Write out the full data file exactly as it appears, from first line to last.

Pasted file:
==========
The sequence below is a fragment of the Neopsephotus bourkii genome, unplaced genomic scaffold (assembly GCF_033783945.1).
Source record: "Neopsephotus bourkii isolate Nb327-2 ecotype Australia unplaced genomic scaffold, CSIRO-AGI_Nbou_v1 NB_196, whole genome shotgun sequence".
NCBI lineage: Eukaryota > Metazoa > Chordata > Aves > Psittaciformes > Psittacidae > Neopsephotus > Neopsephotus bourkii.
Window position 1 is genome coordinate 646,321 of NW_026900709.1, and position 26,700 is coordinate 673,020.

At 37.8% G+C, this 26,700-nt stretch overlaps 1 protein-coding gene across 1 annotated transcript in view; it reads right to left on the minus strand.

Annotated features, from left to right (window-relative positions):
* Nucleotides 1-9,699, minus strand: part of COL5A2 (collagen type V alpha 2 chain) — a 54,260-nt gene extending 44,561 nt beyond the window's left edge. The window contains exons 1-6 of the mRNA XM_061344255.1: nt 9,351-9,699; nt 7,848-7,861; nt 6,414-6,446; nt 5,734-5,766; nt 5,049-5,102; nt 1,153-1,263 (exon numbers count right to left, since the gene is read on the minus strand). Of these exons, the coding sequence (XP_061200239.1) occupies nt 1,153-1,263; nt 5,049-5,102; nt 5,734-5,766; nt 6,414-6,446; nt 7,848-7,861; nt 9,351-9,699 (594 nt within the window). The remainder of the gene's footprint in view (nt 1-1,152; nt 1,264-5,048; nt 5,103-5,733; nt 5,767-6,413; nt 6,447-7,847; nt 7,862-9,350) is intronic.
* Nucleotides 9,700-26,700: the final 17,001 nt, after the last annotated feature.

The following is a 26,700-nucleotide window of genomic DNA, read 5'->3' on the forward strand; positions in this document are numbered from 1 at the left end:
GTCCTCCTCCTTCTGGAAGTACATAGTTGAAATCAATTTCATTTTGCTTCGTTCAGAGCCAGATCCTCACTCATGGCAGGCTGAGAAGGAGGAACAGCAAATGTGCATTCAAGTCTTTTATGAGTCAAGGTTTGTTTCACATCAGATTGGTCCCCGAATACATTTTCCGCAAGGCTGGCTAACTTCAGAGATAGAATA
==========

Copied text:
The sequence below is a fragment of the Neopsephotus bourkii genome, unplaced genomic scaffold (assembly GCF_033783945.1).
Source record: "Neopsephotus bourkii isolate Nb327-2 ecotype Australia unplaced genomic scaffold, CSIRO-AGI_Nbou_v1 NB_196, whole genome shotgun sequence".
NCBI lineage: Eukaryota > Metazoa > Chordata > Aves > Psittaciformes > Psittacidae > Neopsephotus > Neopsephotus bourkii.
Window position 1 is genome coordinate 646,321 of NW_026900709.1, and position 26,700 is coordinate 673,020.

At 37.8% G+C, this 26,700-nt stretch overlaps 1 protein-coding gene across 1 annotated transcript in view; it reads right to left on the minus strand.

Annotated features, from left to right (window-relative positions):
* Nucleotides 1-9,699, minus strand: part of COL5A2 (collagen type V alpha 2 chain) — a 54,260-nt gene extending 44,561 nt beyond the window's left edge. The window contains exons 1-6 of the mRNA XM_061344255.1: nt 9,351-9,699; nt 7,848-7,861; nt 6,414-6,446; nt 5,734-5,766; nt 5,049-5,102; nt 1,153-1,263 (exon numbers count right to left, since the gene is read on the minus strand). Of these exons, the coding sequence (XP_061200239.1) occupies nt 1,153-1,263; nt 5,049-5,102; nt 5,734-5,766; nt 6,414-6,446; nt 7,848-7,861; nt 9,351-9,699 (594 nt within the window). The remainder of the gene's footprint in view (nt 1-1,152; nt 1,264-5,048; nt 5,103-5,733; nt 5,767-6,413; nt 6,447-7,847; nt 7,862-9,350) is intronic.
* Nucleotides 9,700-26,700: the final 17,001 nt, after the last annotated feature.

The following is a 26,700-nucleotide window of genomic DNA, read 5'->3' on the forward strand; positions in this document are numbered from 1 at the left end:
GTCCTCCTCCTTCTGGAAGTACATAGTTGAAATCAATTTCATTTTGCTTCGTTCAGAGCCAGATCCTCACTCATGGCAGGCTGAGAAGGAGGAACAGCAAATGTGCATTCAAGTCTTTTATGAGTCAAGGTTTGTTTCACATCAGATTGGTCCCCGAATACATTTTCCGCAAGGCTGGCTAACTTCAGAGATAGAATA